There’s a close relationship between sleep and mental health. Lack of sleep can affect mental health but mental health problems can also affect how well you sleep – both the quantity and the quality of it – so it’s extremely important to address both issues.

One area in particular that causes disturbed sleep is stress and worry. Our research found that many of us are too anxious to sleep: nearly half of the respondents said that stress or worry keeps them awake at night (45%) rising to 50% of women (compared to 39% of men) and 58% of those in a relationship.

Pressures of illness, uncertainty and the burden of responsibility often lead to stress and worry. Not only that but many of us lead very stressful working lives and with the onslaught of technology, scientists claim that many people are struggling with an information overload caused by the blurring of boundaries between work and home. It seems people don’t understand that they don’t have to be ‘available’ 24 hours a day. This in turn can affect mental health and wellbeing. In fact, sleep problems are a key indicator of declining mental health.

Poor sleep quality also affects mood, so if you spot a change in an employee, a friend or family member’s behaviour and attitude then try talking to them. These changes in mood can be minor or they may be a more serious mental health issue and it’s important to be conscious of this.

Those who don’t sleep well because of health issues often look to medication and drinking alcohol to try and get a better night’s sleep – not the best solutions. Many also turn to more natural, alternative or self-help solutions – from meditation and homeopathy to sleep advice lines and sleep clinics to cognitive behavioural therapy courses. Often people neglect the obvious basics such as a good sleep-orientated environment, a comfortable bed and proper bedtime wind down routines.

It can also help for people to write down what’s worrying them or talk through their issues with someone – unburdening thoughts can lift a huge weight off someone’s shoulders. Advice on ways to relax is also useful – meditation is a great tool for relaxing body and mind.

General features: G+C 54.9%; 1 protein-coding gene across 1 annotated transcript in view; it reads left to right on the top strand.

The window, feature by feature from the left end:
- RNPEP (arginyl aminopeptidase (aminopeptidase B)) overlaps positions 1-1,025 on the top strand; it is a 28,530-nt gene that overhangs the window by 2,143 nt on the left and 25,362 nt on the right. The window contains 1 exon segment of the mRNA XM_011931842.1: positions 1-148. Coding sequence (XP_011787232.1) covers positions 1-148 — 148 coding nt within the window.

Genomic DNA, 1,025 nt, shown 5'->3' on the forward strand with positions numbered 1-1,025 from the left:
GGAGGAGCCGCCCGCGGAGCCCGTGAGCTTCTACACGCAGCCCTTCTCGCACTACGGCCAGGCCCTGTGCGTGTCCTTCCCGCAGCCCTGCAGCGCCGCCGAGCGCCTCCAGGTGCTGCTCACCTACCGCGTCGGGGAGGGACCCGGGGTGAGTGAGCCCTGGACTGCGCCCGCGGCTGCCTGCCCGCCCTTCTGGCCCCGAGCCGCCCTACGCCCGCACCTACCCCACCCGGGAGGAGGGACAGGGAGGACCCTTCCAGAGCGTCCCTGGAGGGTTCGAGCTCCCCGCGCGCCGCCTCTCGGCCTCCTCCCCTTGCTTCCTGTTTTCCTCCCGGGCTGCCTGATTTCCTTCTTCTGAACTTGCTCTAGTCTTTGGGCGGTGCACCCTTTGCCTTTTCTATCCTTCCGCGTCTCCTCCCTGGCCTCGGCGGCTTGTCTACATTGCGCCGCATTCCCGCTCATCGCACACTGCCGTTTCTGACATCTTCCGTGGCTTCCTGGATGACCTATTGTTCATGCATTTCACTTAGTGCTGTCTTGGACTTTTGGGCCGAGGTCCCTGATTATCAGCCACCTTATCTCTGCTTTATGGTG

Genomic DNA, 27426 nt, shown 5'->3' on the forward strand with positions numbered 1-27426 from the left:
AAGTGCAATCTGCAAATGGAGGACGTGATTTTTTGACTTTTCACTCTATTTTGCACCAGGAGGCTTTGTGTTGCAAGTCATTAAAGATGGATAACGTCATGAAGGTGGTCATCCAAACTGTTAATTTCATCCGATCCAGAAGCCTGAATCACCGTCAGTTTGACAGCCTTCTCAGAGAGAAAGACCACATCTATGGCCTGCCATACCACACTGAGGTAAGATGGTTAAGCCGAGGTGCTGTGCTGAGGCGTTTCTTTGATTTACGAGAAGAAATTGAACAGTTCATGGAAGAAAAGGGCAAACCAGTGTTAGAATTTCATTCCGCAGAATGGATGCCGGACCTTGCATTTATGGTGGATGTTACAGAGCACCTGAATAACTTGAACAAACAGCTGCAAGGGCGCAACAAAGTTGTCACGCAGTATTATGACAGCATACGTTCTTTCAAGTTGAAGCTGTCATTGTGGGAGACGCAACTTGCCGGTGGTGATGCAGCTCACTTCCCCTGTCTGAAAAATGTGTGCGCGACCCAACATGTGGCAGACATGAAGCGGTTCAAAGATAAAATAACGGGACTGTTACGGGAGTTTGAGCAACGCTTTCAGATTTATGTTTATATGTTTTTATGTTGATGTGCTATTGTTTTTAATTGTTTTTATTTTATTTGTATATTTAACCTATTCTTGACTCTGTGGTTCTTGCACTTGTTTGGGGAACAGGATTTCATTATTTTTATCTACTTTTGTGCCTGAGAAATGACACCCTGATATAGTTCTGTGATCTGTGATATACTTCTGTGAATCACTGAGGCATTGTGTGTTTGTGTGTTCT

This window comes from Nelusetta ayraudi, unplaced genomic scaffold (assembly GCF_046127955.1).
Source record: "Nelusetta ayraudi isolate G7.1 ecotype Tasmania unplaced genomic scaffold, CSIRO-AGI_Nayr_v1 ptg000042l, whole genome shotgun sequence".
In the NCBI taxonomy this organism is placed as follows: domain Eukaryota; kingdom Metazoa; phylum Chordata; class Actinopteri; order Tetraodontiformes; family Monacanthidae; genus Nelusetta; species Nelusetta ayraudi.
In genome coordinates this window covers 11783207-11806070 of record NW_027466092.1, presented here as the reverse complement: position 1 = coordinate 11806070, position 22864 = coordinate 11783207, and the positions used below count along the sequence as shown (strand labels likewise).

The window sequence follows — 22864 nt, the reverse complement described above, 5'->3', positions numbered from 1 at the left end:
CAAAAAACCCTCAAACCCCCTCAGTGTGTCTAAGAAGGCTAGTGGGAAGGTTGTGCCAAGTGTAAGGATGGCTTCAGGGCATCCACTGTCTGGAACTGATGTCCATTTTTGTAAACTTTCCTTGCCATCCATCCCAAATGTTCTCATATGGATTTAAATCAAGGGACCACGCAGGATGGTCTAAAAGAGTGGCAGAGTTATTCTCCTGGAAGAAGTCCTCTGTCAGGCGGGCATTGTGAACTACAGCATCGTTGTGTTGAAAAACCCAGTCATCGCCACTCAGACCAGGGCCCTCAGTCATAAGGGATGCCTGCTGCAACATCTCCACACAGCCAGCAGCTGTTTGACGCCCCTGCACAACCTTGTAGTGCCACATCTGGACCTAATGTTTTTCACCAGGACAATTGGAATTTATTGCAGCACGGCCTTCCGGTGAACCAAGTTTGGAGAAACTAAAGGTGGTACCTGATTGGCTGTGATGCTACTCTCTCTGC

Exercise (but not too close to bedtime) can also aid better quality sleep and lower body temperature which also induces sleep. It improves heart health and blood pressure; builds and strengthens bone and muscle; helps combat stress; helps improve mood; and it helps you look and feel better.

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Sleep Council

Lisa is a qualified children’s sleep practitioner and experienced sleep advisor, and has worked in the realm of sleep for more than eight years. Heading up the day to day running of The Sleep Council, Lisa has a passionate interest in sleep, how it affects health and wellbeing and is campaigning for sleep to be taken seriously on the Public Health agenda. She shares advice and tips through the Sleep Council website, on the radio and at workshops/events and plays a proactive role in awareness raising campaigns. The Sleep Council has been established for more than 20 years and is an impartial advisory organisation that raises the awareness of the importance of a good night’s sleep to health and wellbeing and provides helpful advice and tips on how to improve sleep quality and create the perfect sleep environment.

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